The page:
So it is as if he neither found his beliefs in thought nor his physique in will, but that each was somehow external to his own body, reliant on the comments and the observations of others.
It is maybe this twin escape from himself - in this curiously excavated identity - that his friends were so much more agreeable to be in the company of than his family. Yes, they would disagree with his politics, make digs about his weight, but the arguments and the barbed comments, because they were offered by people at one remove from his family history, seemed almost to add to his sense of self. The arguments I would have with my father appeared instead to detract, even extract, something fundamental.
And so I return to the aforementioned argument, and to try to see a common link between a fight I'd had with my father at sixteen and that led to me leaving home, and this argument several years ago: a fight at my sister's flat that led me never to speak to my father again. In each instance I now think that I was to blame not for the arguments in themselves - for my father was well capable of starting disputations as readily with others as with me - but for the depth charge that turned the disagreements into fundamental battles of will and memory.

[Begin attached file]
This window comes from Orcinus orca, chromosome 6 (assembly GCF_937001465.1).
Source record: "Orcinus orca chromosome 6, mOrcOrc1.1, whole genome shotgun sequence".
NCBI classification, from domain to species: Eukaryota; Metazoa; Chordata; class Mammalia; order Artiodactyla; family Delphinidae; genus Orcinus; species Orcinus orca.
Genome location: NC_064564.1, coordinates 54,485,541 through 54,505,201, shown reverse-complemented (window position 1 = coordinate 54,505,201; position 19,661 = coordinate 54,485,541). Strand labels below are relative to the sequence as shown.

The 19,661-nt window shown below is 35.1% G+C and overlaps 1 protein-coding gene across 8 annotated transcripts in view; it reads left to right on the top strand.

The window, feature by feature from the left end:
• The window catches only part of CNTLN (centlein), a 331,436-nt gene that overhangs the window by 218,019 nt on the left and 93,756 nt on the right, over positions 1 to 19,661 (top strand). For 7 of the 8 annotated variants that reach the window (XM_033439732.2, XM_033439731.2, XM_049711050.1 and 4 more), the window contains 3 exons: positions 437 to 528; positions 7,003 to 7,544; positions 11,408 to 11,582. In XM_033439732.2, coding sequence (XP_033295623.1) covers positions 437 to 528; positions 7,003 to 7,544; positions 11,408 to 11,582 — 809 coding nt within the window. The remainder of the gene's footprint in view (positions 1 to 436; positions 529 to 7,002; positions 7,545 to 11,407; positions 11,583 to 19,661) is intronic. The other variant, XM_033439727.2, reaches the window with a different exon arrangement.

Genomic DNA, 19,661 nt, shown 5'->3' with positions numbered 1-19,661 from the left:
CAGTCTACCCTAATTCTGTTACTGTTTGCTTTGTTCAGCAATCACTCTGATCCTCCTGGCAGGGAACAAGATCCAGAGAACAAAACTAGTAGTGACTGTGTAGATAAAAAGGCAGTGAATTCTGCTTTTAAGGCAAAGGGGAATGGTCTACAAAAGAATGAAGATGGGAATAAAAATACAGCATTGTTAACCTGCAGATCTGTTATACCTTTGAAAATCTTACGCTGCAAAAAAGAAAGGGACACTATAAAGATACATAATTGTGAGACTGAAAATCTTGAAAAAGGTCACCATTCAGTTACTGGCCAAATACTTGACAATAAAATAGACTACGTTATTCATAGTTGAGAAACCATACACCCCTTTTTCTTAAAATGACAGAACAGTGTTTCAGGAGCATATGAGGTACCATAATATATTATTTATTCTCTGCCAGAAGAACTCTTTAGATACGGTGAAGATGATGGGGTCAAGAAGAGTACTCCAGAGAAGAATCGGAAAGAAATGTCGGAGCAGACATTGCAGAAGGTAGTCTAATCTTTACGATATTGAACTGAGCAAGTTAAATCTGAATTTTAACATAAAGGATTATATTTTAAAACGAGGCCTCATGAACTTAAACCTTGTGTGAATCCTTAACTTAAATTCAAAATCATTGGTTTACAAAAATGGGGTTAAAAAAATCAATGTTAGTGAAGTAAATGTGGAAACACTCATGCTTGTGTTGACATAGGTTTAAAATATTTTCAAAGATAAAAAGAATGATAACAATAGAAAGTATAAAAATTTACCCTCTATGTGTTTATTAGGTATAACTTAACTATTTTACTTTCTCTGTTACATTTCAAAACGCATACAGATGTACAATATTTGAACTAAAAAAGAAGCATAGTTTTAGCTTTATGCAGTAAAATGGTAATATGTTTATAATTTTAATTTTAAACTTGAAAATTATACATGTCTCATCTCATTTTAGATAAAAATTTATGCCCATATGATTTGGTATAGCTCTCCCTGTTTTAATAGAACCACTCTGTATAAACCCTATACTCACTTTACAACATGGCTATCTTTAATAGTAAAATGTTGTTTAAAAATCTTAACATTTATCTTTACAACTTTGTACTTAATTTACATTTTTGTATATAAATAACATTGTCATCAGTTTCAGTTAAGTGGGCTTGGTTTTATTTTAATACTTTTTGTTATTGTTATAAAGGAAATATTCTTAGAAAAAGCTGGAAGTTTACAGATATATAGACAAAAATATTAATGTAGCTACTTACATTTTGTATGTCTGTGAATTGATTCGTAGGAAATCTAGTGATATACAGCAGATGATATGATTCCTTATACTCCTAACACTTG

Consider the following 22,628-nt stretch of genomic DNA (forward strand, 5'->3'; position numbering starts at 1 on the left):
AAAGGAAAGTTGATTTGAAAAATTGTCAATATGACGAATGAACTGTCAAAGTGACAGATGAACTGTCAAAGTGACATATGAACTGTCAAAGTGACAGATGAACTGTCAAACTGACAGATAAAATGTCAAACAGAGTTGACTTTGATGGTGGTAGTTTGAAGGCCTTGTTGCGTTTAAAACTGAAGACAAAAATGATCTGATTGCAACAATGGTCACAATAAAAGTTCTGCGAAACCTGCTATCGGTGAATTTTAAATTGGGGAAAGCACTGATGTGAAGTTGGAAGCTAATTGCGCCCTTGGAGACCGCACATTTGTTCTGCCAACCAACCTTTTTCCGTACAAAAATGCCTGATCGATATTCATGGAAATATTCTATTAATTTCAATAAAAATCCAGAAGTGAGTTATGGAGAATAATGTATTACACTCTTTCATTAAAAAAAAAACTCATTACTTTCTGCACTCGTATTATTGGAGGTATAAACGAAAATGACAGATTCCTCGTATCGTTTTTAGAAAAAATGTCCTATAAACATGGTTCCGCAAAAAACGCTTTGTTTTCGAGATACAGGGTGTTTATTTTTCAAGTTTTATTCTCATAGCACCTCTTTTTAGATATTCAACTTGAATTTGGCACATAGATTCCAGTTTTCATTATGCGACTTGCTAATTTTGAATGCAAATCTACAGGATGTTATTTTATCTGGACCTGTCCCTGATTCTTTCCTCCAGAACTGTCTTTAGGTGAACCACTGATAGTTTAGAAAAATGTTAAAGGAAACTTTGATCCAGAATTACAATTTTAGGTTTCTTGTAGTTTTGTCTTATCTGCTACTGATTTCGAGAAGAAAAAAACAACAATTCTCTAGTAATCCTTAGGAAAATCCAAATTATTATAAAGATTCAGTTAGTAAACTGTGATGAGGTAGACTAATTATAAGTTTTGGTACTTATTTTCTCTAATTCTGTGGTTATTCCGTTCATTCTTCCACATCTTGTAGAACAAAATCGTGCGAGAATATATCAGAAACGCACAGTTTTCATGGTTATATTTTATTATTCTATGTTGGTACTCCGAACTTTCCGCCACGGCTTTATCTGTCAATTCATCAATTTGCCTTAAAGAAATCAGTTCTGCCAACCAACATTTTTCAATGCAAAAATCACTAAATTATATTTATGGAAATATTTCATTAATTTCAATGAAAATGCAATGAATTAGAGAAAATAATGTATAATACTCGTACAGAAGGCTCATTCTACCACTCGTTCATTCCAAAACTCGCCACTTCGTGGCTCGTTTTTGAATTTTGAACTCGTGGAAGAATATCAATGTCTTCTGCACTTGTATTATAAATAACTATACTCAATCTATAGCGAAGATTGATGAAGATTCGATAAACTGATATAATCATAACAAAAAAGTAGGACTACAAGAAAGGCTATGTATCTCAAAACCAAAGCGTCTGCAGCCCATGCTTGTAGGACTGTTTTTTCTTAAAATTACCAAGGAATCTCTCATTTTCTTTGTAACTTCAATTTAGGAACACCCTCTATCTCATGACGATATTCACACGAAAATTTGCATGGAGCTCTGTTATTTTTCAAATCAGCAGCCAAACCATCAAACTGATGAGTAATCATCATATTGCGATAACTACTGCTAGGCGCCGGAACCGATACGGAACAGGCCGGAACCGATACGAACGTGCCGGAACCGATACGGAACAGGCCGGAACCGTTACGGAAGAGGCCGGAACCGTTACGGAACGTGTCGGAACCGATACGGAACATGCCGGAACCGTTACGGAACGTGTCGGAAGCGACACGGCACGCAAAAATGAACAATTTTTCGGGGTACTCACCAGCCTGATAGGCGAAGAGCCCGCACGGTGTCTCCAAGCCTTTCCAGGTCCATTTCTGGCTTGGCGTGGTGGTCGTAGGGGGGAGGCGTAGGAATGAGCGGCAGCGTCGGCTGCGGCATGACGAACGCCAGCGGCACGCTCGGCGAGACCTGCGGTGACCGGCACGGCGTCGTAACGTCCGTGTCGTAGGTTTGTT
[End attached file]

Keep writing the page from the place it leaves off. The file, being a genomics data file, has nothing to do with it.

During that first fall-out I'd called him a bastard - a casual insult perhaps coming from a friend, but coming from his own son, from someone who knew he was fatherless, it inevitably carried greater weight. As we grappled in the living room, with his anger a rage and yet where he was obviously refusing to hit me, was I forcing out of him a feeling that was consistent and yet in some ways the opposite of that which his friends generated? Was this violence that he was constraining, rather than deliberately unleashing, another type of anger altogether? Maybe it would be too much to call it primal, but perhaps it got as close to the truth of whoever he was - the anger generated seemed so brutal, so lacking in usefulness to the self he perceived himself to be - that it appeared to represent some sort of truth.